janina at rednote.net
Sat Dec 28 01:03:47 UTC 2013
Yes, brltty is supported and present in the iso image that I have on my
bootable USB stick. So, it seems you could start brltty as readily as I
start Speakup when booting grml.
Anders Holmberg writes:
> I don't know really.
> But you're right.
> But does grml comes with braille?
> I guess you can install braille but i don't want to mess things up.
> And i would like to use braille rather than speech.
> 27 dec 2013 kl. 08:17 skrev Janina Sajka <janina at rednote.net>:
> > So, the goal is to check the integrity of a hard drive? If so, there are
> > far better ways, imo, to go about this task. My approach would be to
> > first boot grml then use standard Linux tools, e.g. e2fsck and the
> > smartmontools like smartctl.
> > This approach is fully accessible.
> > So, what does spinWrite give you that you can't do per the above?
> > Janina
> > Tim Chase writes:
> >> On December 26, 2013, Anders Holmberg wrote:
> >>> Has anyone on the list tried spinrite for linux?
> >>> There seems to be a version but i am not sure if its console or gui
> >>> based. It might or might not work with screenreaders or brltty.
> >> Based on what I've picked up on Steve Gibson's "Security Now"
> >> podcast, I believe that Spinrite has its own boot loader, possibly
> >> FreeDOS, so you boot it on its own. I also understand that it's
> >> OS-agnostic regarding the content of the drive, so you can check any
> >> type of OS/drive regardless of how it's formatted or partitioned.
> >> It might be possible to use a screen-reader with it if you had the
> >> following scenario:
> >> 1) boot an accessible OS that doesn't touch the drive you want to
> >> test (perhaps from a CD or flash drive)
> >> 2) bring up an accessible virtualization program (I'm ignorant in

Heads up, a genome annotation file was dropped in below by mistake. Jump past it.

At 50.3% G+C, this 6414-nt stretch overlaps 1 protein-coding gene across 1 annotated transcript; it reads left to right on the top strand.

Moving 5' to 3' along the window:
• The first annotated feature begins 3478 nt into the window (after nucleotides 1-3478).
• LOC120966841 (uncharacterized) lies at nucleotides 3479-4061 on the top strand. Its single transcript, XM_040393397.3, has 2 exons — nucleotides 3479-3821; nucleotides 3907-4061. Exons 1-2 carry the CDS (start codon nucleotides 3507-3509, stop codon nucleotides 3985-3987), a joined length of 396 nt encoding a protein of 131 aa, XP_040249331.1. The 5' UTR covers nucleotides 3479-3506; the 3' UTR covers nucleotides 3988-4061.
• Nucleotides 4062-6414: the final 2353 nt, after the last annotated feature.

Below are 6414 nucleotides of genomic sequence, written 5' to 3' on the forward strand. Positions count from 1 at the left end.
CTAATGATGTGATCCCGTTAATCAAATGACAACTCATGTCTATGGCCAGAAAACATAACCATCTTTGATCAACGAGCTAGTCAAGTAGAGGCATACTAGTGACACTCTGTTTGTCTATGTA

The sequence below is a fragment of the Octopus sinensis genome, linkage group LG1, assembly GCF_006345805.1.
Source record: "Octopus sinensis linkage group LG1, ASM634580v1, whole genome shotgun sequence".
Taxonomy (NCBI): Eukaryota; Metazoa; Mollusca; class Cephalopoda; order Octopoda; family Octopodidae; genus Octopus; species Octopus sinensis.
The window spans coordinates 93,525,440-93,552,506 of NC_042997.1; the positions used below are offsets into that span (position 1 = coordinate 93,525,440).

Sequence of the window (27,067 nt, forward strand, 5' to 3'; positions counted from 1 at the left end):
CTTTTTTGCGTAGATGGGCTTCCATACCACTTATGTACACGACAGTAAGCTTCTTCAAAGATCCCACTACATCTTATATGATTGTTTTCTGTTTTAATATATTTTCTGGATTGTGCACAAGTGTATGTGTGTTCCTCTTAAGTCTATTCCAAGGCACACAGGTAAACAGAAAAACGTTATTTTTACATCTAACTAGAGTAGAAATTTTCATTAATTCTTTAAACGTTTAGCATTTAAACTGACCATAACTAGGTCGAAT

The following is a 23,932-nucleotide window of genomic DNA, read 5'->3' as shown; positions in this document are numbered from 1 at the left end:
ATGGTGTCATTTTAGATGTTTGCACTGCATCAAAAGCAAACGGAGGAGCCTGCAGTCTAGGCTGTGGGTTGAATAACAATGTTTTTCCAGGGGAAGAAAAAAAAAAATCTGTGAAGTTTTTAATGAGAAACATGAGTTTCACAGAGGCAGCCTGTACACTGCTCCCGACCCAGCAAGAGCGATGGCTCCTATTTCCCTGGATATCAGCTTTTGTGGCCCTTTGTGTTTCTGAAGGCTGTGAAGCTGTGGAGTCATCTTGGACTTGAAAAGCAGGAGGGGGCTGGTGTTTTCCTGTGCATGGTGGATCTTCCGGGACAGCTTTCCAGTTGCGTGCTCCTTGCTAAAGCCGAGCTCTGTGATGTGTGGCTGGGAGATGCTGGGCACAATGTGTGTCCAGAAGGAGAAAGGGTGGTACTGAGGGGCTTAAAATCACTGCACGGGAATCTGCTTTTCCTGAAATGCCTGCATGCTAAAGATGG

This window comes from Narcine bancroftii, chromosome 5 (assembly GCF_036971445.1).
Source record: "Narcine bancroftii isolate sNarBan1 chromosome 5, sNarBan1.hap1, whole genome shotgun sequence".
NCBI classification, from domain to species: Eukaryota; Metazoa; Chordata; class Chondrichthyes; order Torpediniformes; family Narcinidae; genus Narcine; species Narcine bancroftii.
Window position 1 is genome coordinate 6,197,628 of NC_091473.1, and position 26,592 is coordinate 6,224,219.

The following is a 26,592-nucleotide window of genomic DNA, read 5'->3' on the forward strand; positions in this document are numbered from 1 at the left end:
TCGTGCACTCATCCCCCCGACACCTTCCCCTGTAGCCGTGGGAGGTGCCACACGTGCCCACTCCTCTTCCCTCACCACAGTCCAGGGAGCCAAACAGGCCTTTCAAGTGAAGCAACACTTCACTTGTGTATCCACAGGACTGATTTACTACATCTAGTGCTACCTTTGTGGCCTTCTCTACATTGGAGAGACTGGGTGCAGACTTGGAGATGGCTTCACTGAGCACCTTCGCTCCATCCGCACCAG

> >> this department, but others might chime in). This is the key
> >> element, so you'd have to test this first. Perhaps boot a FreeDOS
> >> boot-disk in a virtual machine and play around to make sure it does
> >> what you want.
> >> 3) mount the actual drive that you want to check as a virtual drive
> >> in the virtual machine
> >> 4) mount the SpinRite boot disk in the virtual machine
> >> 5) boot the VM off the SpinRite drive
> >> Theoretically, it should start up, see the virtual drive and operate
> >> on it as if you had it in a real machine, but being made accessible
> >> via the virtualization program. Steve mentioned folks doing
> >> something like this successfully, but you might want to ring their
> >> tech-support to verify that.
> >> -tim
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> > --
> > Janina Sajka, Phone: +1.443.300.2200
> > sip:janina at asterisk.rednote.net
> > Email: janina at rednote.net
> > Linux Foundation Fellow
> > Executive Chair, Accessibility Workgroup: http://a11y.org
> > The World Wide Web Consortium (W3C), Web Accessibility Initiative (WAI)
> > Chair, Protocols & Formats http://www.w3.org/wai/pf
> > Indie UI http://www.w3.org/WAI/IndieUI/
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Janina Sajka, Phone: +1.443.300.2200
sip:janina at asterisk.rednote.net
Email: janina at rednote.net
Linux Foundation Fellow
Executive Chair, Accessibility Workgroup: http://a11y.org
The World Wide Web Consortium (W3C), Web Accessibility Initiative (WAI)
Chair, Protocols & Formats http://www.w3.org/wai/pf
Indie UI http://www.w3.org/WAI/IndieUI/
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